“I want to be part of society when women and children can walk freely without fear.”
These are the words of Khayelitsha-born Springbok Women’s 7s rugby captain Babalwa Latsha who was the guest speaker at an event organised to speak out against gender-based violence.
At the gathering at Fresh Fire Ministries Church in Browns Farm, Philippi last Tuesday, various community-based organisations recommitted themselves to fighting this scourge and empowering women.
Led by the Silusapho organisation in partnership with Lugongolo Foundation, Nyanga SAPS and Gift of the Givers Foundation, the organisations met to honour the “heroines” who came forward to take a stand against abuse.
In her keynote address, Ms Latsha described fighting gender-based violence as the responsibility of the whole community.
The Springbok condemned crimes against women and children and vowed to fight social injustice, including GBV. She said it was her responsibility to defend women but also significant for men to join the fight against GBV in the townships to change the status quo.
“I want to be part of society when women and children can walk freely without fear,” she said.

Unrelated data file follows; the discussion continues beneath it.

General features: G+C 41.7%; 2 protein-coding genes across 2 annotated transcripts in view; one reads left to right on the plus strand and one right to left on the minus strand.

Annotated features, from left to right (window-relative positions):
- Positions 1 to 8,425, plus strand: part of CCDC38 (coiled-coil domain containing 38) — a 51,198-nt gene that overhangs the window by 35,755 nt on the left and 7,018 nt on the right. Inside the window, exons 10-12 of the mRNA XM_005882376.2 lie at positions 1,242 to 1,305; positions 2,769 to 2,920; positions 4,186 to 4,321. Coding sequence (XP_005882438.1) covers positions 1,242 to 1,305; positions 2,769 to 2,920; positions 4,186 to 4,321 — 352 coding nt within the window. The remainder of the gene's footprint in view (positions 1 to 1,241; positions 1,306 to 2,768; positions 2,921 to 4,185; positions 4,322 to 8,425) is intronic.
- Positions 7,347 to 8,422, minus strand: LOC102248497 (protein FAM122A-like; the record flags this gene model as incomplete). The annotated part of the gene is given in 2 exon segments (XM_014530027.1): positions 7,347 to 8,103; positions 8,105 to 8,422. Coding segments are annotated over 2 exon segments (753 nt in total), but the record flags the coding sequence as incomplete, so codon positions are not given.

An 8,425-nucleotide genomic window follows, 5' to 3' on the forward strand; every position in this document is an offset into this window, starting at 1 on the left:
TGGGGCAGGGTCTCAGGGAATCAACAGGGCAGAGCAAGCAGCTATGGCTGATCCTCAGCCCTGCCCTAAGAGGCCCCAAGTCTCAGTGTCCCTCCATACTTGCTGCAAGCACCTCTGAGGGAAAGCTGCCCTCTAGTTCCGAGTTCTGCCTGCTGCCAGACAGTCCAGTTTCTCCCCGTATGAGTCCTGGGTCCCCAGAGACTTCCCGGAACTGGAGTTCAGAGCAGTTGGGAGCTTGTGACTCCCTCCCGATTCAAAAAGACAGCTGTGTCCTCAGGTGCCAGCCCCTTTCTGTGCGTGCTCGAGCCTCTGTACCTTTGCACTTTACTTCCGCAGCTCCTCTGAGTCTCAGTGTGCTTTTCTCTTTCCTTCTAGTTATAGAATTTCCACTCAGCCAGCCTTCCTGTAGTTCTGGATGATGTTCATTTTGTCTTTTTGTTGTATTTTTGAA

“Women should live up to their potential without fear that they will be killed or raped. I support and fight against the cruelty in our communities.”
Co-founders of the Browns Farm-based Silusapho, Nonkosi Mgwexa and Khanyisa Zangqa, said they were taking a stand against gender-based violence in Philippi where, they said, GBV had been “normalised”.
“We have seen a lot of abuse here. That’s one of many reasons that we formed Silusapho. In Philippi GBV is taken as normal. To be abused is just like any other thing, not taken seriously. Our vision is to educate both men and women because there are many who are dearly abused too,” said Ms Mgxwexa.
Her colleague and friend Ms Zangqa said the organisation had had to help families to bury women who had been brutally killed.
“I am happy that we have done good for the community. It prides us to have walked such a long road and are still standing. But we will continue helping women and children,” she said.
Gift of the Givers spokesman Alli Sablay said gender-based violence was a “sickness” that was spreading through the community faster than Covid-19 and had increased rapidly during the lockdown period.
“Gender-based violence cases increased at an alarming rate during lockdown. It is not cured by a vaccine, but by educating people of all ages about the rights of both sexes,“ he said.
“I am happy today that we honour those who have been speaking out against GBV. They have our full support,” said Mr Sablay.